Last modified: 2016-03-24 by antónio martins
Keywords: flag | flags | flæg | flăg | flæg | banner | banners | colour | colours | color | colors | jack | jacks | ensign | ensigns | streamer | streamers | pennant | pennants | standard | standards | wimpel | wimpels | pennon | guidon |
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eng) in the ISO 639-3 website
eng) in Ethnologue.com
A definition for the word "flag" (in English)
actually caused the editors of the DoV
more problems than any other. In the end we decided to go with a
completely generic, non-exclusive definition, and that it was far
more useful to detail flags by their type and/or usage —
hence the single definition under
FLAG, and multiple
definitions under BANNER,
COLOUR etc., etc.
As just one example, we are saying that a
banner of arms
(or armorial banner if you prefer) may — if you so wish
of course — be generically defined as a flag, but is
more specifically detailed under
Christopher Southworth, 12 Aug 2007
But "flag" also means flat pieces of stone paving a garden
pathway, a type of iris growing in that garden, and, as a verb, to
become weary and tired! Not to mention several meanings that derive
directly from our favorite “vex-ation”, like
«flagging a message» and «flagging a taxicab»
— meaning «to put a vexillological but metaphorical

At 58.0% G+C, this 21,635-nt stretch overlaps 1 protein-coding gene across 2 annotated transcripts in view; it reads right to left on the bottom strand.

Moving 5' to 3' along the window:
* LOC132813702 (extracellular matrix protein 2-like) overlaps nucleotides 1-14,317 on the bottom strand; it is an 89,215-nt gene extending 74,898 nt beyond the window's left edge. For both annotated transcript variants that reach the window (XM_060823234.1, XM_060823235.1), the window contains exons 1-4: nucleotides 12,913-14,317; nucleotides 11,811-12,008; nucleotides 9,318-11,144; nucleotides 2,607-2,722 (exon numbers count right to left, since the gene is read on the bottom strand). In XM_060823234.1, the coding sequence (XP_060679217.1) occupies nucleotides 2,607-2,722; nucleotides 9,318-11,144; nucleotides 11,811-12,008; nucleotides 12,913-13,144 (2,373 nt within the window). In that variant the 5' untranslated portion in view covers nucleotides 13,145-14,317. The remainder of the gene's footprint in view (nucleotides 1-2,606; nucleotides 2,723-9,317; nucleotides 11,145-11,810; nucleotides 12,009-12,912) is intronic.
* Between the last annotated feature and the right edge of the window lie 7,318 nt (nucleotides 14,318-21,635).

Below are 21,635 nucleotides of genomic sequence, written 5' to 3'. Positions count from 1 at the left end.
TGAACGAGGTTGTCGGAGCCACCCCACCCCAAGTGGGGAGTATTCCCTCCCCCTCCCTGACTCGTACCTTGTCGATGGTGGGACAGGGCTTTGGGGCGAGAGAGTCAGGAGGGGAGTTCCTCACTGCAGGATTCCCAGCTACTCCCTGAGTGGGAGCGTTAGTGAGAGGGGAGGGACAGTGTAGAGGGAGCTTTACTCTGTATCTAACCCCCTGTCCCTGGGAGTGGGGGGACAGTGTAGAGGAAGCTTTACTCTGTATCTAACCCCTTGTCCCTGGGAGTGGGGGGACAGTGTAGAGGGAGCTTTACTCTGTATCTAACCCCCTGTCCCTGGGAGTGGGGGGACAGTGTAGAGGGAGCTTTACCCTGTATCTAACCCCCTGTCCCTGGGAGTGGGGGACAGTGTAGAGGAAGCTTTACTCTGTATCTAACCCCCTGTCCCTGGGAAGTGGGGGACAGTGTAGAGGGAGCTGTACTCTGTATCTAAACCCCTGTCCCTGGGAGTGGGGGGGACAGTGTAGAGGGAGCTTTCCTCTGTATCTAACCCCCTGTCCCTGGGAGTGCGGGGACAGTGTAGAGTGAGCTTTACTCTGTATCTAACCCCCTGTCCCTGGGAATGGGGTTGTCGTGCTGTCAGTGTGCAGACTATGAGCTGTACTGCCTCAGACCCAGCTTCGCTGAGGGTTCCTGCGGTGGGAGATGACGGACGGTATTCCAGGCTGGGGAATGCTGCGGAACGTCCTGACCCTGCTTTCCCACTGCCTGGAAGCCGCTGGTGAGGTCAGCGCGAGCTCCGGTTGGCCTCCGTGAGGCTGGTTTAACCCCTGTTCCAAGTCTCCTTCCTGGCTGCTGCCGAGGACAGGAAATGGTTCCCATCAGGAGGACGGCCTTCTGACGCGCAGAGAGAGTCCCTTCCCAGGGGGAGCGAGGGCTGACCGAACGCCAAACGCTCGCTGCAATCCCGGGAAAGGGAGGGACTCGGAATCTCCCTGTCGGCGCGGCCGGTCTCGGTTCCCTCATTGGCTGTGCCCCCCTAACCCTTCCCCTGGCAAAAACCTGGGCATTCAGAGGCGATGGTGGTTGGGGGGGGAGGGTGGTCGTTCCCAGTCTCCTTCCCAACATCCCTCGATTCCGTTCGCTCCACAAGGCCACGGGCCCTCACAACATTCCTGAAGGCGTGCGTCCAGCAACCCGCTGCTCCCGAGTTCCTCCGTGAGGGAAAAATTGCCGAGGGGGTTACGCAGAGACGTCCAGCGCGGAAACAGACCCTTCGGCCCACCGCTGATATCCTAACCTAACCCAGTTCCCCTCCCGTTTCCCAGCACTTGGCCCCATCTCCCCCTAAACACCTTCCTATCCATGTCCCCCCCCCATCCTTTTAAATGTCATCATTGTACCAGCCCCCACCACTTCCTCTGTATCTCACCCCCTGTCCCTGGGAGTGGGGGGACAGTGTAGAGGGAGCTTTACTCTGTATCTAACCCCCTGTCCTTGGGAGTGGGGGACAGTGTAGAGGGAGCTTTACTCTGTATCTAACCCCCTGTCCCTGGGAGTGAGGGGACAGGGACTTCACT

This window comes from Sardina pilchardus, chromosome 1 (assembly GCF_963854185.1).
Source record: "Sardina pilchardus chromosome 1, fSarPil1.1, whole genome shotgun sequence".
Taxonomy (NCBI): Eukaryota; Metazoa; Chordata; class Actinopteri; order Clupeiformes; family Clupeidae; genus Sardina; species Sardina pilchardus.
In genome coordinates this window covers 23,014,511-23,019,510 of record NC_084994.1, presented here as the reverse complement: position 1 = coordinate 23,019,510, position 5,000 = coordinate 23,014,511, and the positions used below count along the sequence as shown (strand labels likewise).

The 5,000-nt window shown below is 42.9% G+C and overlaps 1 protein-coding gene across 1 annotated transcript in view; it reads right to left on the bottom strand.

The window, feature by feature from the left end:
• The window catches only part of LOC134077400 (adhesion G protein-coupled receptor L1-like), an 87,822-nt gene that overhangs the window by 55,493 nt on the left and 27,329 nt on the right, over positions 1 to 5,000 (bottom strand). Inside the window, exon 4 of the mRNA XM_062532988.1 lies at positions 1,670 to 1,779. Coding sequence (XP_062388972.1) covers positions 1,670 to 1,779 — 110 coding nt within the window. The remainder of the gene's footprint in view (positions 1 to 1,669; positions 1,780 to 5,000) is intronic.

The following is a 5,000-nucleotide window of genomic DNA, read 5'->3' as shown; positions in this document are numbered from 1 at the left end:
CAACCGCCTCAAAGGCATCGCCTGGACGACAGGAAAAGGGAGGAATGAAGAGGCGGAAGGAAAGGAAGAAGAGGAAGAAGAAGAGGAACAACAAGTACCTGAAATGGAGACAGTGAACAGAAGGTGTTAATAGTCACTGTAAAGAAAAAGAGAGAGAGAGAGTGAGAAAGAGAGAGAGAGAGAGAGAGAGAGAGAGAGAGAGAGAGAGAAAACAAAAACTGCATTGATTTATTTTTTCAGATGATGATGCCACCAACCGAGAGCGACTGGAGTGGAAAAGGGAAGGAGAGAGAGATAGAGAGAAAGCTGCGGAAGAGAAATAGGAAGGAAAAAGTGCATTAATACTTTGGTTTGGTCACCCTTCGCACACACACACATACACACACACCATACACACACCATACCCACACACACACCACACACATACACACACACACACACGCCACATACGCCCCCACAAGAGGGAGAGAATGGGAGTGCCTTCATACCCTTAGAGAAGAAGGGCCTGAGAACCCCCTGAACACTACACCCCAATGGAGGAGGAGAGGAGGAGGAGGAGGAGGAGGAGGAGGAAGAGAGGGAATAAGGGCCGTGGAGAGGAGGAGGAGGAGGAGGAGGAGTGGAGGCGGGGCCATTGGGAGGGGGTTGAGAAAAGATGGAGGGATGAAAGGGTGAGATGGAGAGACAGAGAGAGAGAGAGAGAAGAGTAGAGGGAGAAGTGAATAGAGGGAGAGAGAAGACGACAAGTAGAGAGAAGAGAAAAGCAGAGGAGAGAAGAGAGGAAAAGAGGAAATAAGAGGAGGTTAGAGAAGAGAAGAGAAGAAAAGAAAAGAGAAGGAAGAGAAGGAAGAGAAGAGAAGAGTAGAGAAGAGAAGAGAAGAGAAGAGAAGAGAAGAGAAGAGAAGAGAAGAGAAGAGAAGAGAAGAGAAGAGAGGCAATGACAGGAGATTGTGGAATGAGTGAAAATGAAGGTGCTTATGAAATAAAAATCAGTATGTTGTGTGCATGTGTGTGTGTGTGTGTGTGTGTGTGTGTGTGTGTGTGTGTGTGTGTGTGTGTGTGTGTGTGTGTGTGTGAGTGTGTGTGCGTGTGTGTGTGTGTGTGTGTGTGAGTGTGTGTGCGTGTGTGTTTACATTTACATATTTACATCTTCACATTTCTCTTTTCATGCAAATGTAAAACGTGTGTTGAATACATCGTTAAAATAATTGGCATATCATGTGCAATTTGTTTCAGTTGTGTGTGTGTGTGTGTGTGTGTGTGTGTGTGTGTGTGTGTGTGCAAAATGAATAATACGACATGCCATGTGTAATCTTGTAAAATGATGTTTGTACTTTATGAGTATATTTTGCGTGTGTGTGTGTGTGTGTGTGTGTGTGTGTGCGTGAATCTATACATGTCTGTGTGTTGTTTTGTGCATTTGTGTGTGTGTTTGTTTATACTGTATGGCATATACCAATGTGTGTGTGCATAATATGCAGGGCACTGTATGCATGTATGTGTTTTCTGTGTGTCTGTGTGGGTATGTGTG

flag up as a signal».
Bill Dunning, 11 Aug 2007
London hackney carriage (taxi) cabs used to have a red flag,
made out of metal, which was a part of the meter, to determine
the fare and visible from the outside of the taxicab, so that
potential passengers could see that the taxi was available for
hire. When the passenger got into the cab, the driver would put
the flag down. You can still see this in the 1963 classic film
of its genre, Carry on, Cabbie. These days, it is
symbolic rather than literal, which probably accounts for the
diminishing use of the phrase in The Queen’s English.
Colin Dobson, 11 Aug 2007
So "flag down a hack" means literally to cause the flag to be
turned down, even if it’s only a remembered symbolic flag.
Bill Dunning, 12 Aug 2007
I don’t think so: There it likely is referring to how
sometimes (warning a train, for example), you actually wave a
flag at a vehicle. The word "flag", I think, was also used
in the United States, but I think it was just a lever. Usage of
the word "flag" may have crossed over without the actually
symbolism — open cabs here have lights on top.
Nathan Lamm, 12 Aug 2007
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